There are at least five ironies which such restrictions serve to compound.
First, while an executor or administrator has, as representative of his/her decedent, a recognized legal right for access sought under the laws of the principal domicile to information of the "account holder", even if contrary to the laws governing that of the "account holder", it is not usual for existing or proposed privacy laws to require a closer degree of kinship than actually exists between said decedent and "account holder". The same is also true when a death certificate (perhaps found through the Master Death Index) may be needed to compile a family medical history and identify either organ/tissue donors or what gene commonly shared persons found to be not just related, but also to have the hereditary illness, may ultimately provide the means for a cure. Thus, for surviving issue of an "account holder", passage of this law increases the potential for premature, and possibly preventable, deaths.
Second, I and my colleagues as agent for said executor or administrator, not only have the same right of access as the executor or administrator, but we are also de facto agents of said Court, and thus are expected to observe the same standards of ethics as any de jure agent of said Court, yet having committed, and not intending to commit, any crime, from sharing "characteristics" with other individuals who have been classified as criminals, we are implicitly painted as criminals even without any proof that the "behavior" in which we engage is indeed "criminal". While there may be parallels here to "racial" profiling, ergo grounds to advocate tolerating the same for a "greater good", the "greater good" actually argues against the profiling here as we cannot be readily identified as a member of our "race" by our name, our complexion, our style of dress or even our place of business, thus the negative impact of the "racial profiling" is potentially far more reaching while conversely, the benefit to be realized is much smaller.
Third, while it is often argued that I and my colleagues benefit financially from looser restrictions on access to the Master Death Index and like records, the reality is more likely that our fees, paid by an estate regardless of the degree of our success, will be higher when access is denied to the Master Death Index, for without such irrefutable evidence, to identify or confirm the identity of an "account holder", we must then take more time to seek out, and secure, alternate records which by virtue of being less reliable, may compel us to use documents from multiple sources to build a preponderance of evidence case. Thus, if there is any true "conflict of interest" that results from how restrictive a privacy law may be, it is on the part of the legislators who vote for the laws, any executive who signs it and any individual employed in the enforcement of said law, as the moneys &/or goods that otherwise go to an heir are instead forfeited to the government to be appropriated to the payment of the salary of any of those individuals, or whatever other purpose the legislature might see fit (and no one "objects" because no one has been "taxed" other than perhaps a dispossessed heir who likely will always remain unaware of having been so "taxed").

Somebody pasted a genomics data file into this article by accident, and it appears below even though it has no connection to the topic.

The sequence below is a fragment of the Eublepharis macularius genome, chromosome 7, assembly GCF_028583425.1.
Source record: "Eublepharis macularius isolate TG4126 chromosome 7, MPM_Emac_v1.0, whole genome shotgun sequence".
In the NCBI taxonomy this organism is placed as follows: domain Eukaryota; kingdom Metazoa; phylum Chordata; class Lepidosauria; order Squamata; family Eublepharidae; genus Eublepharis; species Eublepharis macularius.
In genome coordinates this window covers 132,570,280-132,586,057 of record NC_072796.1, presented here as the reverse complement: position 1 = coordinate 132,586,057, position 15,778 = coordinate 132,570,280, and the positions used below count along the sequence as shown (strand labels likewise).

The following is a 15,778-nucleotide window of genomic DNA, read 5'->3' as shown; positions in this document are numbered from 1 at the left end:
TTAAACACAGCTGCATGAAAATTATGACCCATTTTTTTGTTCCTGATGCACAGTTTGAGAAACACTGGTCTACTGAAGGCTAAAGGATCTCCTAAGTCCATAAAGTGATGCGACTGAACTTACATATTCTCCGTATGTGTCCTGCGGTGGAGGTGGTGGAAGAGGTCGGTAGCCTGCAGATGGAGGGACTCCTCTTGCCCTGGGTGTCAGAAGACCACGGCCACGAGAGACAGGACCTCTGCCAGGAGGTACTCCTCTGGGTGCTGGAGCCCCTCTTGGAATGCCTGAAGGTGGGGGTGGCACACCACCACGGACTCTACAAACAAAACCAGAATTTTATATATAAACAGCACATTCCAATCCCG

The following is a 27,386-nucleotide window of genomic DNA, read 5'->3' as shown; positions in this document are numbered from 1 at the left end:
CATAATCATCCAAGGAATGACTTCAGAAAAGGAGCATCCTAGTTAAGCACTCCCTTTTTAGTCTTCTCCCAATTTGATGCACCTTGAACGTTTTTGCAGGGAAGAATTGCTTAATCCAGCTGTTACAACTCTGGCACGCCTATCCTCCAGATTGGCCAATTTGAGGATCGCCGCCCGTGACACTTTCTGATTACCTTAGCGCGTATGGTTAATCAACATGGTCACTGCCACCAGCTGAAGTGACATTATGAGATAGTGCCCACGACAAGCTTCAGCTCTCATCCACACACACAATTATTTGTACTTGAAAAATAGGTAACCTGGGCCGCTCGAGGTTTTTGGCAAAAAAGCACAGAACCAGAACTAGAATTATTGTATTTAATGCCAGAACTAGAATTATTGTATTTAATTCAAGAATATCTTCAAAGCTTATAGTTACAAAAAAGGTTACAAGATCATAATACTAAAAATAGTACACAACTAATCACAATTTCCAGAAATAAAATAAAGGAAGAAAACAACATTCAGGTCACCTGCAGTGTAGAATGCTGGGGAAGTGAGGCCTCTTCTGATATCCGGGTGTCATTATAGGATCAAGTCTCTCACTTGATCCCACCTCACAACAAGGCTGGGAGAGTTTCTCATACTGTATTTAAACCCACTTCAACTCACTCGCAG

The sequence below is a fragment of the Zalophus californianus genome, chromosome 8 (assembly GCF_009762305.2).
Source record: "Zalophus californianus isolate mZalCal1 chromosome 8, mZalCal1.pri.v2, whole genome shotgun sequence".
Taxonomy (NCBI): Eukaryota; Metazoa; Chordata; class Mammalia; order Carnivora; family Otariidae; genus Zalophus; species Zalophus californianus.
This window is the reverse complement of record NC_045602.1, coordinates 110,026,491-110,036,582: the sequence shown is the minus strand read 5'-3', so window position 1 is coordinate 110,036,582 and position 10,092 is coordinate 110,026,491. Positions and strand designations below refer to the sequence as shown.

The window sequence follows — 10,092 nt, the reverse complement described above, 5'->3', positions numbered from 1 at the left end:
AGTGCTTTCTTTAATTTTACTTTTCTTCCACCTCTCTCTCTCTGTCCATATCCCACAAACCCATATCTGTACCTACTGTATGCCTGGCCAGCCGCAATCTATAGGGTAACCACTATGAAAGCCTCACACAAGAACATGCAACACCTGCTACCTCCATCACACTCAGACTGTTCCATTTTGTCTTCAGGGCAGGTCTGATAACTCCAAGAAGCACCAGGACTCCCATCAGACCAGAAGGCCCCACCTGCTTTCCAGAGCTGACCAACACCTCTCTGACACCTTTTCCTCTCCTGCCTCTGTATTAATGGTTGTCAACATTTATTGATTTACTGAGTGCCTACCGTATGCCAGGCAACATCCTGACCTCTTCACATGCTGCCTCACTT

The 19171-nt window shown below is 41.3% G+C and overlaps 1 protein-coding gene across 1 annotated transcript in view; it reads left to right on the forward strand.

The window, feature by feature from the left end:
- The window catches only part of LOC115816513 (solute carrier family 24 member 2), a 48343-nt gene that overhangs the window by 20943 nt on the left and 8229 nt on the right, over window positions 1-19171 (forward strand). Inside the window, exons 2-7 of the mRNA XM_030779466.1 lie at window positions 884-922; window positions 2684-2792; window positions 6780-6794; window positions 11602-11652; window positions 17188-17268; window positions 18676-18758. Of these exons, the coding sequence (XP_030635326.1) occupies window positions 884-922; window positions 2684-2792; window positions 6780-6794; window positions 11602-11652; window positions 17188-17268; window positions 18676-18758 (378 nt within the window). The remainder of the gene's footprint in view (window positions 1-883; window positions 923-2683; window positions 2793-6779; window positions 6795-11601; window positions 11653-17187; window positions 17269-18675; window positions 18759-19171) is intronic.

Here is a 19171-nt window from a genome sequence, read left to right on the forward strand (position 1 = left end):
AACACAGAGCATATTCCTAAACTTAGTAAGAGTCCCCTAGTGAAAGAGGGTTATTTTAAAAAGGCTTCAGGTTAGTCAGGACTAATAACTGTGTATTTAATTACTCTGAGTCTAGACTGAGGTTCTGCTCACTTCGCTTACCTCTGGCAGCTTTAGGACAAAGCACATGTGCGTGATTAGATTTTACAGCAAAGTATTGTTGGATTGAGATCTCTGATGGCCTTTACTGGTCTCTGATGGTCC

Fourth, the Social Security Administration charges a fee to provide access to the SS-5 applications of DECEASED individuals. For individuals such as myself in their capacity as an officer of the Court requesting SS-5 records to identify or prove the identity of an individual, these fees are a part of the cost of doing business, but for the greater community seeking access to the information, particularly if needed for health reasons, even in a stronger economy the fee can be yet another hardship to that is borne if only because of the hope it gives. Rep. Johnson's legislation will eliminate much, if not all, of the income derived from these fees. While I am unable to say how much, I am nevertheless reminded of what my favorite politician, the late Everett Dirksen (R-Illinois) often said about similar situations---"a million here, a million there, pretty soon, you are talking REAL MONEY!" The financial lesson this illustrates, to wit, that paying attention to the "small stuff", one also takes care of the "bigger", is too often lost. In the present economy, it seems to me there would be greater benefit to be realized--access to records needed by those who seek it, whether for health reasons or to settle a decedent's estate, and income for the government from the fees for the information provided without the need to raise taxes--than what this legislation proposes, to wit, no fees paid and increased costs in identifying and prosecuting identity thieves.